Unjani Clinics is a new alternative to the South African state healthcare system which is unable to adequately serve patients with quality service. By creating a social franchise easily deployable in rural communities, Unjani Clinics is a way to empower people and create jobs. In the next three years, 90 clinics will be launched across South Africa. Lynda Toussaint, CEO of Unjani Clinics, explains this promising model to us.
Lynda Toussaint, CEO of Unjani Clinics
Why Unjani Clinics was created?
“Unjani Clinics was created because there is a gap in South African markets from a healthcare prospective. There is significant strain on public clinics that have to effectively provide healthcare to the bottom of the pyramid. More than 84% of South Africans rely on the State for healthcare and the State is unable to adequately serve patients. Unjani Clinics was created because we believe that there are people that can afford to pay something towards their healthcare. Unjani Clinics is an opportunity to for these patients to access quality and affordable private healthcare.
How does it work exactly?
“Unjani Clinics is a social franchise. The franchisor is a non-profit company, so we can generate funding for our clinics. The franchises are the clinics themselves, the nurses approach us and we empower them because they own and operate the clinic and are able to become successful entrepreneurs into the future.
Is it a way to create jobs? Absolutely, we calculated that we can create at least three permanent jobs in each and every clinic. That is why we have been awarded grant funding from ‘The Jobs Fund’. The next three years will deliver 288 new jobs as a result.
Two years after the creation, what are you proud of the most?
“The concept has been proven. A number of nurses have approached us based on the word of mouth of our existing nurses operating our pilot clinics. A lot of them are interested in having an Unjani Clinic. But more than anything, the patients that we have served in the communities where we operate have experienced a better quality of healthcare and accessibility to medicines.
Do you have three words to define the spirit of Unjani Clinics?
“Empowered quality healthcare.
What was the biggest difficulty since the creation of this concept?
“The biggest difficulty that we have had is to find the right level of pricing that is affordable to the patient, but also that there is sufficient cash flow for the nurse to operate a sustainable business, given that the clinic is a profit model. The other difficulty would be the selection of the correct operators in the clinics, and providing them with the necessary training to ensure that they are able to run a proper business.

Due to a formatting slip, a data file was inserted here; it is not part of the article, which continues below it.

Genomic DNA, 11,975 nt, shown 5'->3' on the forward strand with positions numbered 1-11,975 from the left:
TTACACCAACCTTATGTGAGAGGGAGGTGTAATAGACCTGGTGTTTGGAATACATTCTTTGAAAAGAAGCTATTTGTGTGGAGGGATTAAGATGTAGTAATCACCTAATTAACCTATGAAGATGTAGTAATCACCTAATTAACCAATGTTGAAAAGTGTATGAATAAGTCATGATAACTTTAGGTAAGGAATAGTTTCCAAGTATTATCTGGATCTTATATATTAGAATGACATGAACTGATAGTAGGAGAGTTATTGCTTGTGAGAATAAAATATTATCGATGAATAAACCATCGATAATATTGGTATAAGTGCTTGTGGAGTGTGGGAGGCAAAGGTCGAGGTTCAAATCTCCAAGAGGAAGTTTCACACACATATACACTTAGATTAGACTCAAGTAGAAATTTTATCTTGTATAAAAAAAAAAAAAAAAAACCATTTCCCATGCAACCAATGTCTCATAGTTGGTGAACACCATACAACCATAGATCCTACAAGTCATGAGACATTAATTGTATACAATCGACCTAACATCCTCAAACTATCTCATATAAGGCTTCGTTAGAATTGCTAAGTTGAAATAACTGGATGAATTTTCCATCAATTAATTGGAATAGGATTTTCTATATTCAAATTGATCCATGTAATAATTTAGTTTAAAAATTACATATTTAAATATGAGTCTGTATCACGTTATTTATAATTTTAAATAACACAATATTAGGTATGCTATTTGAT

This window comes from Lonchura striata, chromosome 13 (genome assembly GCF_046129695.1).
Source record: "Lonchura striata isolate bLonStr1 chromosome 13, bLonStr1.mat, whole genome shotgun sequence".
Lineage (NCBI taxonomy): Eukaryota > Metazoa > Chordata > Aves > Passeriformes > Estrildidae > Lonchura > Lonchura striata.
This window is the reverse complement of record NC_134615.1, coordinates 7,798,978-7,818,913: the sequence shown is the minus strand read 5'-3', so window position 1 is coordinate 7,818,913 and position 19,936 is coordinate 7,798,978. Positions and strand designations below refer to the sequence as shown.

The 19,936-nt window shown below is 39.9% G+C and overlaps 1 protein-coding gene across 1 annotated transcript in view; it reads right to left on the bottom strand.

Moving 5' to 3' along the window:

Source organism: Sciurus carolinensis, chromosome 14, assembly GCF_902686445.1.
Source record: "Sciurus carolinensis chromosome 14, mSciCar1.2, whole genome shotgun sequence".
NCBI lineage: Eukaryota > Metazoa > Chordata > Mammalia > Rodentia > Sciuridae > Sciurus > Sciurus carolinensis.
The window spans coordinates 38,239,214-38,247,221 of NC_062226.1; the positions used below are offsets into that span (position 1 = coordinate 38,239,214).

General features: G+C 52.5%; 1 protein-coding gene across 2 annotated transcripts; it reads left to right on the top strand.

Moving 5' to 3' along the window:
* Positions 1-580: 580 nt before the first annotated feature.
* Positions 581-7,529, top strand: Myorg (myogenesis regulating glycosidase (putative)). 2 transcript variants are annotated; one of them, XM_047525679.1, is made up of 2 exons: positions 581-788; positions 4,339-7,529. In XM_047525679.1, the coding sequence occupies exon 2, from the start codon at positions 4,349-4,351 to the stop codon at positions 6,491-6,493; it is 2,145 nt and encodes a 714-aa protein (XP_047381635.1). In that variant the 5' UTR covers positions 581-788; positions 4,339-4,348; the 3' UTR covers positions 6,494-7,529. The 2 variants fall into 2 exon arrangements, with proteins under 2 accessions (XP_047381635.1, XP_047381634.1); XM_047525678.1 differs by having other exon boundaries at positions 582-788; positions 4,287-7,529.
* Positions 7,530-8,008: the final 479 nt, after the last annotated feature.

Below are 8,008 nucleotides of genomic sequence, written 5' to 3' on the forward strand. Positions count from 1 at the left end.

What are your main challenges?
“We have a challenge in the number of clinics that we need to roll out over the next couple of years. Another challenge would be a regulatory challenge in getting the Department of Health to see what we are trying to do and that we want to enter into a public-private partnership, as opposed to private taking over what the State believes it is currently doing.
Today, a lot of young South Africans want to embark on an entrepreneurial adventure to help society, do you have advice for them?
“It is all about doing good and making sure that you have the right level of education and training to be able to ask the right questions and to be able to operate a business. Too many people go into businesses without the necessary training or the necessary foundation, and they fail. If they had asked the right questions or approached the right people it could have been avoided. South Africa is a country of entrepreneurs, there are so many of them in the areas in which we operate. That is why the social franchise model which provides training and a funding for entrepreneurs is, I think, a great concept.
Are you optimistic for the future of health in South Africa?
“Absolutely, it can only get better from here, and I do believe that Unjani Clinics have started at the right time to be able to fill the gap that currently exists and provide quality accessible healthcare to South Africans that currently do not have it.
Interview conducted in March 2014.
Source: SA-The Good News via SparkTour Africa